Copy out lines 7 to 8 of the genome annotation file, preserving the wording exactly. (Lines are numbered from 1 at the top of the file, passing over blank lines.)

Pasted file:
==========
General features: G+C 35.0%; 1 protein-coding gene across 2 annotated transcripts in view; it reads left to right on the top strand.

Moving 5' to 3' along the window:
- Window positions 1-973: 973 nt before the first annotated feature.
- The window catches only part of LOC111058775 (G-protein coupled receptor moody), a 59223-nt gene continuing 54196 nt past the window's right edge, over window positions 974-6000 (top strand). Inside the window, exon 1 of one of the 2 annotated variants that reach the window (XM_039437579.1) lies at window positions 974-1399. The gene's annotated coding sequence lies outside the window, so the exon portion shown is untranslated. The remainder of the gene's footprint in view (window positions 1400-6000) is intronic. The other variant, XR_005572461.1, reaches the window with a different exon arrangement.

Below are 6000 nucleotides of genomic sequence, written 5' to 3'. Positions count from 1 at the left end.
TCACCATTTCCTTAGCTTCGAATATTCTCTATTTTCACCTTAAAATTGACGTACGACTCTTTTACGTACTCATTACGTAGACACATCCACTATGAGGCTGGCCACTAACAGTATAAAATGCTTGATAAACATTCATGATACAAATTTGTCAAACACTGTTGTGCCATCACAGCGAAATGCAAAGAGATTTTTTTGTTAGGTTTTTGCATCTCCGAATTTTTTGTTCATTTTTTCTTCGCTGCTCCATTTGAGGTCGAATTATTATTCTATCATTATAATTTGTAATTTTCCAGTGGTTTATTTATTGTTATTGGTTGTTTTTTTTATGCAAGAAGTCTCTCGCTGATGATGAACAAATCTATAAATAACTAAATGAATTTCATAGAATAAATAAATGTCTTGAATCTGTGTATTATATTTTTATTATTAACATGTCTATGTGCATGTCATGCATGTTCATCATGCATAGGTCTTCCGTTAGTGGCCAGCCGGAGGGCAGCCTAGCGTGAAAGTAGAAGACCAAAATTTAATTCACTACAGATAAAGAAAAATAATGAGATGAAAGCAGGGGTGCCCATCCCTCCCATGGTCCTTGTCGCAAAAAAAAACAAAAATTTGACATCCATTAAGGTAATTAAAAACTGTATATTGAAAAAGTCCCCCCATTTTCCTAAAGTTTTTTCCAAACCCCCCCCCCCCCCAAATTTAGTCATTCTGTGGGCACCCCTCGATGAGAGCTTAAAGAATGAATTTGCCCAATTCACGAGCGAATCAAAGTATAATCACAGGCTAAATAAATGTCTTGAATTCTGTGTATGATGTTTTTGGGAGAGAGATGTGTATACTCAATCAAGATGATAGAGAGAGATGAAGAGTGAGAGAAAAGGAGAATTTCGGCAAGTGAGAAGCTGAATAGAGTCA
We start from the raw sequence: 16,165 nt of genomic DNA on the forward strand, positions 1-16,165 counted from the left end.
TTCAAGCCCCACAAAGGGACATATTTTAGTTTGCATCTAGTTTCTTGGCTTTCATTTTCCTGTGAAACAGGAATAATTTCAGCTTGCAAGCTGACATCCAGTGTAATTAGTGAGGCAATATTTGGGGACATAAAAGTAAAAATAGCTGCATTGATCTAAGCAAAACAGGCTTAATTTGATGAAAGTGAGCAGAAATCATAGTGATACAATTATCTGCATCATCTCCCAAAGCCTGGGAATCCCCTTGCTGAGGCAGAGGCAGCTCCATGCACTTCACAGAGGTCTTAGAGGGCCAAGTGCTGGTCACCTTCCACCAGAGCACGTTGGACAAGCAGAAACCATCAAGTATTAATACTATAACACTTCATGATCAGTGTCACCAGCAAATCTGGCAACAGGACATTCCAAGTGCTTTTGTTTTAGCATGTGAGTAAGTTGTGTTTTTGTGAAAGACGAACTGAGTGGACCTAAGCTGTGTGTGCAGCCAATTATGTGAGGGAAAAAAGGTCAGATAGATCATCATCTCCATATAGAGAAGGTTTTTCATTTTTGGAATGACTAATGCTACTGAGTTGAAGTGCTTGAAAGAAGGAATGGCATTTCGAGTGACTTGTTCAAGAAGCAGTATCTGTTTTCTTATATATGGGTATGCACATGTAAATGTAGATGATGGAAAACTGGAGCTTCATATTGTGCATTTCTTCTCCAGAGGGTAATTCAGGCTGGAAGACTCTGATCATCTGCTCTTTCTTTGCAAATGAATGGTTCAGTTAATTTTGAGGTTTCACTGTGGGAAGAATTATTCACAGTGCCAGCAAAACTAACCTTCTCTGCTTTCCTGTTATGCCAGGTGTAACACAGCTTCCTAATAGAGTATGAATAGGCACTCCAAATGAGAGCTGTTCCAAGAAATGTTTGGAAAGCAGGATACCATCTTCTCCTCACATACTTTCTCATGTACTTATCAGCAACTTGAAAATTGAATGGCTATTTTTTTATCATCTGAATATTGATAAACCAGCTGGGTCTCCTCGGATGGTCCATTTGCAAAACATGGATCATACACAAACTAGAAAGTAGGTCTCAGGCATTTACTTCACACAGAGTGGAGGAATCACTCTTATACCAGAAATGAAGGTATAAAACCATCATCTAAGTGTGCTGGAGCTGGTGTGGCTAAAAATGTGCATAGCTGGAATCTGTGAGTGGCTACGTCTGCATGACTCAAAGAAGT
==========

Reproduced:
We start from the raw sequence: 16,165 nt of genomic DNA on the forward strand, positions 1-16,165 counted from the left end.
TTCAAGCCCCACAAAGGGACATATTTTAGTTTGCATCTAGTTTCTTGGCTTTCATTTTCCTGTGAAACAGGAATAATTTCAGCTTGCAAGCTGACATCCAGTGTAATTAGTGAGGCAATATTTGGGGACATAAAAGTAAAAATAGCTGCATTGATCTAAGCAAAACAGGCTTAATTTGATGAAAGTGAGCAGAAATCATAGTGATACAATTATCTGCATCATCTCCCAAAGCCTGGGAATCCCCTTGCTGAGGCAGAGGCAGCTCCATGCACTTCACAGAGGTCTTAGAGGGCCAAGTGCTGGTCACCTTCCACCAGAGCACGTTGGACAAGCAGAAACCATCAAGTATTAATACTATAACACTTCATGATCAGTGTCACCAGCAAATCTGGCAACAGGACATTCCAAGTGCTTTTGTTTTAGCATGTGAGTAAGTTGTGTTTTTGTGAAAGACGAACTGAGTGGACCTAAGCTGTGTGTGCAGCCAATTATGTGAGGGAAAAAAGGTCAGATAGATCATCATCTCCATATAGAGAAGGTTTTTCATTTTTGGAATGACTAATGCTACTGAGTTGAAGTGCTTGAAAGAAGGAATGGCATTTCGAGTGACTTGTTCAAGAAGCAGTATCTGTTTTCTTATATATGGGTATGCACATGTAAATGTAGATGATGGAAAACTGGAGCTTCATATTGTGCATTTCTTCTCCAGAGGGTAATTCAGGCTGGAAGACTCTGATCATCTGCTCTTTCTTTGCAAATGAATGGTTCAGTTAATTTTGAGGTTTCACTGTGGGAAGAATTATTCACAGTGCCAGCAAAACTAACCTTCTCTGCTTTCCTGTTATGCCAGGTGTAACACAGCTTCCTAATAGAGTATGAATAGGCACTCCAAATGAGAGCTGTTCCAAGAAATGTTTGGAAAGCAGGATACCATCTTCTCCTCACATACTTTCTCATGTACTTATCAGCAACTTGAAAATTGAATGGCTATTTTTTTATCATCTGAATATTGATAAACCAGCTGGGTCTCCTCGGATGGTCCATTTGCAAAACATGGATCATACACAAACTAGAAAGTAGGTCTCAGGCATTTACTTCACACAGAGTGGAGGAATCACTCTTATACCAGAAATGAAGGTATAAAACCATCATCTAAGTGTGCTGGAGCTGGTGTGGCTAAAAATGTGCATAGCTGGAATCTGTGAGTGGCTACGTCTGCATGACTCAAAGAAGT